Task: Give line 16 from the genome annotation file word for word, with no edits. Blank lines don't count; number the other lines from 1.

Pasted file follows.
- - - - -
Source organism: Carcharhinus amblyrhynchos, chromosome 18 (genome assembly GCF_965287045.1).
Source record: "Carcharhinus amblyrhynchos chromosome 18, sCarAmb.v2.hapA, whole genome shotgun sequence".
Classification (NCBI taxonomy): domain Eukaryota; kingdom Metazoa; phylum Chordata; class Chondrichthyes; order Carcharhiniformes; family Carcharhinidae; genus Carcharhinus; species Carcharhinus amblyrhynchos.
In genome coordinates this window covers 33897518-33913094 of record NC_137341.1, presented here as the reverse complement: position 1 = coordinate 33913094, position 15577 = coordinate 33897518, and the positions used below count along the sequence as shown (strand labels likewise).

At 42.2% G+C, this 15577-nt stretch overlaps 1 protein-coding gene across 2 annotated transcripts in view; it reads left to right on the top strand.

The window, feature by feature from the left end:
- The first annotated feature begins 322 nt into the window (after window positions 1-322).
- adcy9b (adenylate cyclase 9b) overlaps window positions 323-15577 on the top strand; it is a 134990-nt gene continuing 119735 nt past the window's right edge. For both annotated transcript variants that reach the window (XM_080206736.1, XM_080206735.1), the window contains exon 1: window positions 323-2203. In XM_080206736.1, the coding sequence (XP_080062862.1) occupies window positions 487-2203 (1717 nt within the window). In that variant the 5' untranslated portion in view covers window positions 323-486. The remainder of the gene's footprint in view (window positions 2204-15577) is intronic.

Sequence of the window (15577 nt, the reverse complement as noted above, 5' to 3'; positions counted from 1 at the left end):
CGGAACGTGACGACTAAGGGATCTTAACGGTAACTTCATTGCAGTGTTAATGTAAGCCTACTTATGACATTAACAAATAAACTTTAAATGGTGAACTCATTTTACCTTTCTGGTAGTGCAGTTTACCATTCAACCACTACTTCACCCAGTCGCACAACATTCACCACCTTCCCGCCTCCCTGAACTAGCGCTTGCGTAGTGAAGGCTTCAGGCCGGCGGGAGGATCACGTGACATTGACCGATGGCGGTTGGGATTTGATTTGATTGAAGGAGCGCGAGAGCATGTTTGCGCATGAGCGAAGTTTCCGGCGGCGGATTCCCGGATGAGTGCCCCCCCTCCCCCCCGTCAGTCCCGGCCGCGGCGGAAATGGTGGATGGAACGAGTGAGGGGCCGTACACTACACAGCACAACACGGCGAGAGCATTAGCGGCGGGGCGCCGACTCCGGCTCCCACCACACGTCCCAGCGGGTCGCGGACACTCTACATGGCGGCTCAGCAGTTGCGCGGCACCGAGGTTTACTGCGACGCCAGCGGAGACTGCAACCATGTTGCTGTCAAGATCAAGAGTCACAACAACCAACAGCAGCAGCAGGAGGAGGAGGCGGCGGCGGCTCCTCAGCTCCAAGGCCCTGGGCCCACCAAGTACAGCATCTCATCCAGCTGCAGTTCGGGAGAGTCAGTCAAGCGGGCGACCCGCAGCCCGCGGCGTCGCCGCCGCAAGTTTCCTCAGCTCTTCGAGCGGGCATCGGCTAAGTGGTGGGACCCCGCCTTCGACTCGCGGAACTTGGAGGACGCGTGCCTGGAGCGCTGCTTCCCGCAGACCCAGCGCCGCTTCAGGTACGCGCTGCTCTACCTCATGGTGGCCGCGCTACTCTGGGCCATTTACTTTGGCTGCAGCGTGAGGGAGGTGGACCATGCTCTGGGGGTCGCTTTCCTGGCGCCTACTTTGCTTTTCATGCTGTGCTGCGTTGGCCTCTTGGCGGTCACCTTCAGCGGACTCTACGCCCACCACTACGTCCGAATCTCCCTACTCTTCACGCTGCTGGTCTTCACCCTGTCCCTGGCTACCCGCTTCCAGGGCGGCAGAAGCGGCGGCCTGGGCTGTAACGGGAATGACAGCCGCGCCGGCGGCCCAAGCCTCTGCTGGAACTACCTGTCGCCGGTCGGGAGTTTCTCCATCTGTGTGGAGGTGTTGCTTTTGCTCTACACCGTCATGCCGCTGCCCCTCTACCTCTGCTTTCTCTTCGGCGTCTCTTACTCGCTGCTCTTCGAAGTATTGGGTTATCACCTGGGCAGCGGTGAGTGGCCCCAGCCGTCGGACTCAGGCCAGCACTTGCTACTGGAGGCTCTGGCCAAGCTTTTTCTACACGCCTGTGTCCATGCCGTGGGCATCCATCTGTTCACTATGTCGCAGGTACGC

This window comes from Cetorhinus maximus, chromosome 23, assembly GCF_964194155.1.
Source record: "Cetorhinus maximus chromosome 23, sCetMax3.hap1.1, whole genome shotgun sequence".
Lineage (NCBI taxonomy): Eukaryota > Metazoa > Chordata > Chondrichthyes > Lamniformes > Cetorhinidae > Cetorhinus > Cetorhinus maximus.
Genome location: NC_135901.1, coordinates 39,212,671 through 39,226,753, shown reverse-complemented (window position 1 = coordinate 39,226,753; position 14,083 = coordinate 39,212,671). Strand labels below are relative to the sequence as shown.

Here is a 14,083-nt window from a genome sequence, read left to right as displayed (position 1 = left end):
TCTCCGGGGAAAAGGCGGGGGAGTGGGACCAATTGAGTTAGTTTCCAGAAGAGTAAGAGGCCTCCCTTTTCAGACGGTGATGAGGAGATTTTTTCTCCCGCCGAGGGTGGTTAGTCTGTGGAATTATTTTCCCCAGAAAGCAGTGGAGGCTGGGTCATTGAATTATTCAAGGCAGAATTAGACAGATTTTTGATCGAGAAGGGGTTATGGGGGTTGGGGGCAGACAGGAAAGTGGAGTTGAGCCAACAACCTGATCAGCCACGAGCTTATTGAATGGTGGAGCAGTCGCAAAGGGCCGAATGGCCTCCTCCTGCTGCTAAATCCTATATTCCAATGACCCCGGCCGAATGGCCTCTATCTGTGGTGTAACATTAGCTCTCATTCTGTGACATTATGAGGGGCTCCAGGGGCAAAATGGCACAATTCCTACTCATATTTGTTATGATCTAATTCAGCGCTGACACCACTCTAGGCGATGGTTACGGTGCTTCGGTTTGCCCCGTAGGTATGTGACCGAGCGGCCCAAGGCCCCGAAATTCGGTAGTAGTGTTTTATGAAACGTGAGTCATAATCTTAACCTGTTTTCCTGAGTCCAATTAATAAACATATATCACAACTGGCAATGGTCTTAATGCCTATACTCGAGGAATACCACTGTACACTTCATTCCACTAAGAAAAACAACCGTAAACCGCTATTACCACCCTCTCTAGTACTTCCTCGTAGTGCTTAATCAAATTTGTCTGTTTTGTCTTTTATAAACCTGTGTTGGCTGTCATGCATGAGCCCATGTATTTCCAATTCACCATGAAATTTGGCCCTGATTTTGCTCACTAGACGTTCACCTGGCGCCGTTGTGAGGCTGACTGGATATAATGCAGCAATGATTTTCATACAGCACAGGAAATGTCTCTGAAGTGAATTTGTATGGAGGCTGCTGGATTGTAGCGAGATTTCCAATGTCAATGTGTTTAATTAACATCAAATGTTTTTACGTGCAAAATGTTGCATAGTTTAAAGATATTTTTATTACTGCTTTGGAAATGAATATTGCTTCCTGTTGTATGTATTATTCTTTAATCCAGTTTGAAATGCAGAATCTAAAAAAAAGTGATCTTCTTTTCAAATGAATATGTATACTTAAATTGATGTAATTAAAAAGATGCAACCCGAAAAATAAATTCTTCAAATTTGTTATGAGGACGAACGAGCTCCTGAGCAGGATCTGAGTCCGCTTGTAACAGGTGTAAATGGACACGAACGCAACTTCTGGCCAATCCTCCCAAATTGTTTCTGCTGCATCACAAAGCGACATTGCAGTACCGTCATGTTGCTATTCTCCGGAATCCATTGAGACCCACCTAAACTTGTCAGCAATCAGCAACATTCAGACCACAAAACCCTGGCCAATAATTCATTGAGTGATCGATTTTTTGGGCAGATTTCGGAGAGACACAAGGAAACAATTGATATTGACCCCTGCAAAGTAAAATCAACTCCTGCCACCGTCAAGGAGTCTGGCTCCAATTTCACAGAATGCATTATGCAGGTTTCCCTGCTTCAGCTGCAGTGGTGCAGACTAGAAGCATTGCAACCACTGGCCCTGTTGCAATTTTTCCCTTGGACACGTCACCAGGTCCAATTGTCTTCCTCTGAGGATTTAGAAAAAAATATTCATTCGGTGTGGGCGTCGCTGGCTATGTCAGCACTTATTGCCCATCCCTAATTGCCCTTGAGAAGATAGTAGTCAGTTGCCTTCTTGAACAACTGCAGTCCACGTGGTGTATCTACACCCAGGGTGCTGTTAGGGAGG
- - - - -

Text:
TCTCCGGGGAAAAGGCGGGGGAGTGGGACCAATTGAGTTAGTTTCCAGAAGAGTAAGAGGCCTCCCTTTTCAGACGGTGATGAGGAGATTTTTTCTCCCGCCGAGGGTGGTTAGTCTGTGGAATTATTTTCCCCAGAAAGCAGTGGAGGCTGGGTCATTGAATTATTCAAGGCAGAATTAGACAGATTTTTGATCGAGAAGGGGTTATGGGGGTTGGGGGCAGACAGGAAAGTGGAGTTGAGCCAACAACCTGATCAGCCACGAGCTTATTGAATGGTGGAGCAGTCGCAAAGGGCCGAATGGCCTCCTCCTGCTGCTAAATCCTATATTCCAATGACCCCGGCCGAATGGCCTCTATCTGTGGTGTAACATTAGCTCTCATTCTGTGACATTATGAGGGGCTCCAGGGGCAAAATGGCACAATTCCTACTCATATTTGTTATGATCTAATTCAGCGCTGACACCACTCTAGGCGATGGTTACGGTGCTTCGGTTTGCCCCGTAGGTATGTGACCGAGCGGCCCAAGGCCCCGAAATTCGGTAGTAGTGTTTTATGAAACGTGAGTCATAATCTTAACCTGTTTTCCTGAGTCCAATTAATAAACATATATCACAACTGGCAATGGTCTTAATGCCTATACTCGAGGAATACCACTGTACACTTCATTCCACTAAGAAAAACAACCGTAAACCGCTATTACCACCCTCTCTAGTACTTCCTCGTAGTGCTTAATCAAATTTGTCTGTTTTGTCTTTTATAAACCTGTGTTGGCTGTCATGCATGAGCCCATGTATTTCCAATTCACCATGAAATTTGGCCCTGATTTTGCTCACTAGACGTTCACCTGGCGCCGTTGTGAGGCTGACTGGATATAATGCAGCAATGATTTTCATACAGCACAGGAAATGTCTCTGAAGTGAATTTGTATGGAGGCTGCTGGATTGTAGCGAGATTTCCAATGTCAATGTGTTTAATTAACATCAAATGTTTTTACGTGCAAAATGTTGCATAGTTTAAAGATATTTTTATTACTGCTTTGGAAATGAATATTGCTTCCTGTTGTATGTATTATTCTTTAATCCAGTTTGAAATGCAGAATCTAAAAAAAAGTGATCTTCTTTTCAAATGAATATGTATACTTAAATTGATGTAATTAAAAAGATGCAACCCGAAAAATAAATTCTTCAAATTTGTTATGAGGACGAACGAGCTCCTGAGCAGGATCTGAGTCCGCTTGTAACAGGTGTAAATGGACACGAACGCAACTTCTGGCCAATCCTCCCAAATTGTTTCTGCTGCATCACAAAGCGACATTGCAGTACCGTCATGTTGCTATTCTCCGGAATCCATTGAGACCCACCTAAACTTGTCAGCAATCAGCAACATTCAGACCACAAAACCCTGGCCAATAATTCATTGAGTGATCGATTTTTTGGGCAGATTTCGGAGAGACACAAGGAAACAATTGATATTGACCCCTGCAAAGTAAAATCAACTCCTGCCACCGTCAAGGAGTCTGGCTCCAATTTCACAGAATGCATTATGCAGGTTTCCCTGCTTCAGCTGCAGTGGTGCAGACTAGAAGCATTGCAACCACTGGCCCTGTTGCAATTTTTCCCTTGGACACGTCACCAGGTCCAATTGTCTTCCTCTGAGGATTTAGAAAAAAATATTCATTCGGTGTGGGCGTCGCTGGCTATGTCAGCACTTATTGCCCATCCCTAATTGCCCTTGAGAAGATAGTAGTCAGTTGCCTTCTTGAACAACTGCAGTCCACGTGGTGTATCTACACCCAGGGTGCTGTTAGGGAGG